At the Rookery Bay Environmental Learning Center, a record crowd of more than 800 guests recently celebrated National Estuaries Day (NED). NED is part of a nationwide celebration of National Estuaries Week where organizations and volunteers from across the country gathered at their local bays, riverfronts and estuaries to learn about and celebrate the importance of estuaries and how they benefit our coastal way of life.
The free event at Rookery Bay included boat rides, kayaks, hands-on science demos, kids activities and more.
The Rookery Bay National Estuarine Research Reserve is an undisturbed subtropical mangrove estuary encompassing 110,000 acres, including mangroves, marshes and uplands though more than half of those acres are open waters. The estuary lies along the northern end of the Gulf Coast side of the Ten Thousand Islands at the western edge of the Everglades ecosystem.
A Bit of History
In the early 1960s a land-rush was underway in Collier County. Roads, canals, farms and buildings were springing up along the coast and residents started to notice the negative effects of such activities on their pristine bays and coastal waters.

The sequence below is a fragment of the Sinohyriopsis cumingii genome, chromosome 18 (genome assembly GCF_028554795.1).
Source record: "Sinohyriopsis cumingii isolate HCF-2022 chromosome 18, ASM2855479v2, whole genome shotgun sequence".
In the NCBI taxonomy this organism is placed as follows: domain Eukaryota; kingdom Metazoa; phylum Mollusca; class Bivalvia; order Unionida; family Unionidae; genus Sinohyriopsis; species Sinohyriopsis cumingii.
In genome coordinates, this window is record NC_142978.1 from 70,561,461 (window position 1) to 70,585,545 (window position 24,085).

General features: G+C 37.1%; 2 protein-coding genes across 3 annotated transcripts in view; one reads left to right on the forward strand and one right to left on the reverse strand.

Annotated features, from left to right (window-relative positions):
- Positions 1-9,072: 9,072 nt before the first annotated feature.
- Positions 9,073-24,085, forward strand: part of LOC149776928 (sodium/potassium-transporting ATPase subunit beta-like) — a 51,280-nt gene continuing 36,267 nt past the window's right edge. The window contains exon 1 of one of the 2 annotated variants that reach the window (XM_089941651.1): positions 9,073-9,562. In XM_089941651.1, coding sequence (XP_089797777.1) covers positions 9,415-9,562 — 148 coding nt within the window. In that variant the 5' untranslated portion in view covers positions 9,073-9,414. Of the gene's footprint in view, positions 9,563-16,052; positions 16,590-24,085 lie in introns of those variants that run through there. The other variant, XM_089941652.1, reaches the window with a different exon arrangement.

There was a proposed 10-mile loop road through Rookery Bay referred to at that time as “The Road to Nowhere,” linking the end of Bayshore Drive to Collier Boulevard cutting through the heart of Rookery Bay. A group of citizens from Naples took action to stop the project that would have opened up coastal development. They launched a campaign to buy up 1,600 acres that would form the core of Rookery Bay Reserve.
The Collier County Conservancy (the predecessor to the Conservancy of SW Florida) and the National Audubon Society galvanized support and raised enough money to buy 3,362 acres of land that would have been developed. This would ultimately become the Rookery Bay Sanctuary.
In 1971, four thousand Greater Naples School children ran a penny drive in an effort to stop the road construction through Rookery Bay Reserve. Monument Trail got its name from the Children’s Column, and a time capsule was placed inside it with the names of the children that helped protect this natural environment. The capsule was unfortunately vandalized, and its contents stolen before the capsule could be officially opened in 2000 A.D.
In 1978, Rookery Bay was designated a national sanctuary with 3,700 acres. In the 1990s, the State of Florida spent $57 million buying up nearly 20,000 acres around Rookery Bay. Today, the Rookery Bay Reserve has grown to include 110,000 acres that stretch to the edge of the Everglades National Park.